We agree. Yet it seems requiring children to do chores is more and more rare these days: In a 2014 Braun Research Study, quoted widely in sources such as The Wall Street Journal and CBS News, a survey of 1,001 U.S. adults found that 82 percent of them had regular chores in their childhood, yet only 28 percent require chores of their children.
Don’t be in that 28 percent. Setting aside time for regular chores and teaching your children to complete them will help grow work ethic, accountability and motivation to do a good job. Plus they’ll gain some good old-fashioned housekeeping skills that their future spouses will thank you for one day. So put your children to work and give them a happy summer, while you get a few things off your to-do list. And send me some of your favorite tips so we can add them to this list!
Melanie Hempe, BSN, is the founder and executive director of ScreenStrong, a national nonprofit organization that offers a countercultural approach to eliminate childhood screen dependency, but one that just might save your kids. Melanie has developed cutting-edge programs that empower parents to pause video games and social media for kids and teens through late adolescence. Her three books can be found on Amazon: Will Your Gamer Survive College?, Can Your Teen Survive—and Thrive—Without a Smartphone? and The ScreenStrong Solution: How to free your child from addictive screen habits.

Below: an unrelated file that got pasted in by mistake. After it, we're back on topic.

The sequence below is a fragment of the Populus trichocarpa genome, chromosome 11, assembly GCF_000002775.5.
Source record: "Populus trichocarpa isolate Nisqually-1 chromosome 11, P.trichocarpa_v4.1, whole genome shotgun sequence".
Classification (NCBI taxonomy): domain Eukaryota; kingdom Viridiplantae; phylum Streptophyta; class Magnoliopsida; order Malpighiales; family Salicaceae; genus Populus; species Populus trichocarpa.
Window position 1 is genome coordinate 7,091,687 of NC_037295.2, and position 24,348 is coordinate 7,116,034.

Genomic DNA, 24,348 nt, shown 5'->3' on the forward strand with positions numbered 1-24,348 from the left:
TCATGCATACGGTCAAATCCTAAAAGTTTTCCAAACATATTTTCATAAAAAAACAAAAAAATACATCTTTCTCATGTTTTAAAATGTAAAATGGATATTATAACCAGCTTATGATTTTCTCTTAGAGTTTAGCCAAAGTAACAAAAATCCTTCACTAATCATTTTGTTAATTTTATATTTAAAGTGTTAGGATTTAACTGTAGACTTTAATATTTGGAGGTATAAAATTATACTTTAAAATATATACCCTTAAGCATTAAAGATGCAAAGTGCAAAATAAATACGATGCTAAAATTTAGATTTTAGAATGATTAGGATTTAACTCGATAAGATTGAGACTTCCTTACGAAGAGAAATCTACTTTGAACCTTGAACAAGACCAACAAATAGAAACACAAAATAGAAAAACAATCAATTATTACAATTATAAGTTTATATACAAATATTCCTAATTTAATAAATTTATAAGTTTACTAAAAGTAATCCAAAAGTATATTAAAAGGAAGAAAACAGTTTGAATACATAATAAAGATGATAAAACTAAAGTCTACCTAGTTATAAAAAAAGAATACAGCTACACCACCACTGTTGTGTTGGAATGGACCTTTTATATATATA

ScreenStrong is committed to rescuing this screen-driven generation, one family at a time.
Photo by Lisa Fotios